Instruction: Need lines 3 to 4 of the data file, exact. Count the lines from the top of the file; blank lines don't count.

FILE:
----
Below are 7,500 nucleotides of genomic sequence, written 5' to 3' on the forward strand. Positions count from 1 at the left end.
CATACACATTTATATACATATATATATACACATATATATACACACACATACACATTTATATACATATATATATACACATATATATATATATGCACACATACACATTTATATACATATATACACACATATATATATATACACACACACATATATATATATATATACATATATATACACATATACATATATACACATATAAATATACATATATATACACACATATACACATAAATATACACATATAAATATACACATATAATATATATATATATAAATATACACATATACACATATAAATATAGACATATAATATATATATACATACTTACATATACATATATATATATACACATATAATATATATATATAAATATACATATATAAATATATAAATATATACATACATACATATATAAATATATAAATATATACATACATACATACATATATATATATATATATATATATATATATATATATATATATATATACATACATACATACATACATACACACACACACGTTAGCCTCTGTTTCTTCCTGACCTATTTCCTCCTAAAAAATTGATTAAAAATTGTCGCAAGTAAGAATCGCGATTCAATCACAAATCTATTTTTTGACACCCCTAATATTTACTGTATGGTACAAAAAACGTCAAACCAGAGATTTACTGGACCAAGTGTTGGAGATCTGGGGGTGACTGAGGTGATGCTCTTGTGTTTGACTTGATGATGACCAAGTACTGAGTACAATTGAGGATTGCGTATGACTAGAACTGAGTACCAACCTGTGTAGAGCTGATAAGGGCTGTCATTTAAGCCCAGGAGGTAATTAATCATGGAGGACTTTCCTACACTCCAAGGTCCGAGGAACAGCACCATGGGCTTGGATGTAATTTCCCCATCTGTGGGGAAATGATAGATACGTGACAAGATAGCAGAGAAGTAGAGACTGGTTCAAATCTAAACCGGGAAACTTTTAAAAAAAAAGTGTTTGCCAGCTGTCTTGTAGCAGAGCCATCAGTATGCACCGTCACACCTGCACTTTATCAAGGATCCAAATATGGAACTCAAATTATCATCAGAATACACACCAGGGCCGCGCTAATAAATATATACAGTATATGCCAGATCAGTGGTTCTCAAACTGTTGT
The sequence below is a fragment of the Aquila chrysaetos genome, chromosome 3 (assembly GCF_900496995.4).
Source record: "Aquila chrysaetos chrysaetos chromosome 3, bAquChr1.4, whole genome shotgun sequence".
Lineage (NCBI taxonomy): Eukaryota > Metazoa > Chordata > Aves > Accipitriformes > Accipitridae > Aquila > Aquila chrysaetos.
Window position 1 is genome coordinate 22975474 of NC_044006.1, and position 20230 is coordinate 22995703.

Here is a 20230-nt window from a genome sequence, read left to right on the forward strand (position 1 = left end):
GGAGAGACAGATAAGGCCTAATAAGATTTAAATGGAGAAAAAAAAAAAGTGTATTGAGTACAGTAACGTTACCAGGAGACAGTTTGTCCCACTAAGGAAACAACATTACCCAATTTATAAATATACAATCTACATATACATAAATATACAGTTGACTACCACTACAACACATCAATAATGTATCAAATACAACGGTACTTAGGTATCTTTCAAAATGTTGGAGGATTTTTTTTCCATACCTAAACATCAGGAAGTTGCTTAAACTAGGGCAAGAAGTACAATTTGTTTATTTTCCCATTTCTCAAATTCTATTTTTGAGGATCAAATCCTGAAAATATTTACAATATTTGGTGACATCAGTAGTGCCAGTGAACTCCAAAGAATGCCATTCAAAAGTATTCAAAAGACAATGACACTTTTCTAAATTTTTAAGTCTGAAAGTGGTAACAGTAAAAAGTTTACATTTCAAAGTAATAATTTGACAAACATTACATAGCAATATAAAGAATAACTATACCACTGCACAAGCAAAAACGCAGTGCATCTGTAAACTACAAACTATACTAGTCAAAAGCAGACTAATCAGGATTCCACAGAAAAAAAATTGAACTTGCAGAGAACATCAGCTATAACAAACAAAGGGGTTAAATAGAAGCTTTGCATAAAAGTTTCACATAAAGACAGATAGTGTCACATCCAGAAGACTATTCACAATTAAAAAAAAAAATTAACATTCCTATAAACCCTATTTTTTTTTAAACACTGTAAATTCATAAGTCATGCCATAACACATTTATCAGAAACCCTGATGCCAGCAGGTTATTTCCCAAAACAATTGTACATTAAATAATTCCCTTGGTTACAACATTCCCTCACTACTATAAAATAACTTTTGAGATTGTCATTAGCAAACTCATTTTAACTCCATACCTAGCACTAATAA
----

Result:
The sequence below is a fragment of the Aquila chrysaetos genome, chromosome 3 (assembly GCF_900496995.4).
Source record: "Aquila chrysaetos chrysaetos chromosome 3, bAquChr1.4, whole genome shotgun sequence".